So a few weeks back my boss became particularly aggressive in asking the consultants to provide documentation on this project. Of course they had nothing. My boss, when he shared this with me later, sounded completely fed up. After that call the consultants seem to be trying to get their sh*t together.

Now I have cumulative resentment towards them. The one I've worked the most with has consistently exhibited some really annoying traits - hyperfocusing on particular issues so that he loses sight of the larger project, talks over me in meetings, constantly tries to give me advice on how to talk to my colleagues and navigate training (which I've been doing for years). I've lost the meager respect I had for him as the more experienced professional on this project, and its seeping into how I interact with him. I can hear myself getting dismissive and combative with him in group meetings.

Has anyone been in this situation? I don't want to compromise my professionalism and am having a hard time dealing with this guy, especially now that he's actually trying to do some element of project management (which he can only do because of the updates I was providing him!)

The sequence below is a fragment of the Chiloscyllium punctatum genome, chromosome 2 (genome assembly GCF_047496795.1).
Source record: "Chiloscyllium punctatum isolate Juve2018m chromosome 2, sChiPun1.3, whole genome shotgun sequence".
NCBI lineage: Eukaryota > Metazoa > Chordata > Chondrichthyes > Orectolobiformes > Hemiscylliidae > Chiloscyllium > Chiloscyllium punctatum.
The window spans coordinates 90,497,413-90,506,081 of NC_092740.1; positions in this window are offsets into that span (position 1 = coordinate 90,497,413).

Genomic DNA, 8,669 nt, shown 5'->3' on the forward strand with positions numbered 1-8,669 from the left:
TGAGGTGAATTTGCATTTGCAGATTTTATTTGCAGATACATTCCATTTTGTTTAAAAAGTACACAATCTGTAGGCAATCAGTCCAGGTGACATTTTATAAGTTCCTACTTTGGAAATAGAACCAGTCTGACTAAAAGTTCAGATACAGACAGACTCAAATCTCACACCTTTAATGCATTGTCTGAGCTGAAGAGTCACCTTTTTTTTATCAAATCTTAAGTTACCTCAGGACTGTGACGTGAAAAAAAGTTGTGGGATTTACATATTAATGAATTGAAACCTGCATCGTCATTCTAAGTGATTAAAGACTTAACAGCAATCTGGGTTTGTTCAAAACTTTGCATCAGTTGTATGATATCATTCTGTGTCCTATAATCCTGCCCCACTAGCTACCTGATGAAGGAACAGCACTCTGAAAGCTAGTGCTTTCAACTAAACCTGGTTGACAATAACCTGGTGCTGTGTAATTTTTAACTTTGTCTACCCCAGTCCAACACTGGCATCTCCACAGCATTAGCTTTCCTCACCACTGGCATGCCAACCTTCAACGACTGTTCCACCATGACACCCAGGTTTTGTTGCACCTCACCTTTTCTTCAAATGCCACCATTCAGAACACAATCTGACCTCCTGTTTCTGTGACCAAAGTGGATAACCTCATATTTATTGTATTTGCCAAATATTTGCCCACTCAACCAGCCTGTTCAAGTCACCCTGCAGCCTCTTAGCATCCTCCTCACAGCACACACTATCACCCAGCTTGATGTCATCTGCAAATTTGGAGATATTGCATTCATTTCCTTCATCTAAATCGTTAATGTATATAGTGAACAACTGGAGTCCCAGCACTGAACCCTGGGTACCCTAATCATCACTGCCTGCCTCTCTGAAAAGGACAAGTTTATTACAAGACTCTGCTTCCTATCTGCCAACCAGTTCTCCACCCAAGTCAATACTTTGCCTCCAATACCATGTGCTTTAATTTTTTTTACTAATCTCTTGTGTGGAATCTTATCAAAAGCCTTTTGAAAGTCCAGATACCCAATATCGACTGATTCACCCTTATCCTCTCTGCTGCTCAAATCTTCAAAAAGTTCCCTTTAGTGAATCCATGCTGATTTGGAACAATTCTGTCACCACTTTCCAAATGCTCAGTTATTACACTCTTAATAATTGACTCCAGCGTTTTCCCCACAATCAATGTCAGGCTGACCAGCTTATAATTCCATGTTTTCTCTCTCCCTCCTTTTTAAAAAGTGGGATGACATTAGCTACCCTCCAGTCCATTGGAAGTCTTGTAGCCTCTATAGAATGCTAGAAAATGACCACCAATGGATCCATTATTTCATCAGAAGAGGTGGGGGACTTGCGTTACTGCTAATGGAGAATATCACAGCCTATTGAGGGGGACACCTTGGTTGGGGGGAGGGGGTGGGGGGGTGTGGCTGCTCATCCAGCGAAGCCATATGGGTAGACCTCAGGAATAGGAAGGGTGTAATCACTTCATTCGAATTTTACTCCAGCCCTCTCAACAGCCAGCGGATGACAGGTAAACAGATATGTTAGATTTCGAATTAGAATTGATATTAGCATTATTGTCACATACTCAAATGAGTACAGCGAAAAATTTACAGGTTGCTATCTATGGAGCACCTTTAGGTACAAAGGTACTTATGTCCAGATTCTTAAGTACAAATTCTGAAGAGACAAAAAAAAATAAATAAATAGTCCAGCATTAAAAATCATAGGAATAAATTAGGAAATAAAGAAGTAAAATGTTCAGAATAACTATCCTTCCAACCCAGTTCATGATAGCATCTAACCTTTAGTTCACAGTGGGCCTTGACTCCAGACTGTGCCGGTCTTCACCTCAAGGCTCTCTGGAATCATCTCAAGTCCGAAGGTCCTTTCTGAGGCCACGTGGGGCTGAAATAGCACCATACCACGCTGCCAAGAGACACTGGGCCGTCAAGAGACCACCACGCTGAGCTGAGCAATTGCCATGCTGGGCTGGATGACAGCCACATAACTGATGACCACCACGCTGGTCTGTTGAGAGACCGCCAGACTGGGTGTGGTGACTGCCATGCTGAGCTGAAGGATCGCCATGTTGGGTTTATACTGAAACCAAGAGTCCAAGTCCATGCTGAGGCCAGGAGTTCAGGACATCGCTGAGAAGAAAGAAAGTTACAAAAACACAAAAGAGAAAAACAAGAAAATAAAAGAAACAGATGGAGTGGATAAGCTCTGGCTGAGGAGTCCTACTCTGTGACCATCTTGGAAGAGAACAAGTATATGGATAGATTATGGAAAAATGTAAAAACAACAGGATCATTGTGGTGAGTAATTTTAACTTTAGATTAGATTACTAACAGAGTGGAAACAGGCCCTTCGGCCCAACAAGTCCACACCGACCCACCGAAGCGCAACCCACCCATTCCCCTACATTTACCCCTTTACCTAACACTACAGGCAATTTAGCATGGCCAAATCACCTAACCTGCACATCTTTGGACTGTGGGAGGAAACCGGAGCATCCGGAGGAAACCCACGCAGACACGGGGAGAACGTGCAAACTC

Im pretty sure I've got a minimum of another 3 months with him. He's still not managing the project at the level of detail I am, though my boss seems content with what he's done. The idea of him talking over me and telling me how to handle the issues I bring up thoroughly p*sses me off now, after he spent months disregarding 80% of the things that need to be done. I know I can't hold onto the past and should appreciate what he's doing now, but his bad traits rub me the wrong way, particularly this practice of talking over me in meetings with my boss.
Time changes everything except something within us which is always surprised by change. - Thomas Hardy

Last edited by Almond_Joy; 25th September 2017 at 7:05 PM..
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Old 26th September 2017, 10:58 PM   #2
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Condensed Version

I guess the original post was too long?

After talking about this and reading some articles, here's the crux: I'm being talked over in meetings by someone who's supposed to be my superior (not my boss, just older and more experienced than me in some aspects). When this senior person talks over me, half of the info he shares is information I gave him.

He only does this talking over business in meetings with my boss, his boss, or executive staff. So to me it feels like he knows what he's doing and he does it specifically to appear on the ball in front of muckety mucks. I wouldn't care, except I'm asked to attend these meetings specifically to share the same info. It's a waste of my time to be there if he's going to share the same info.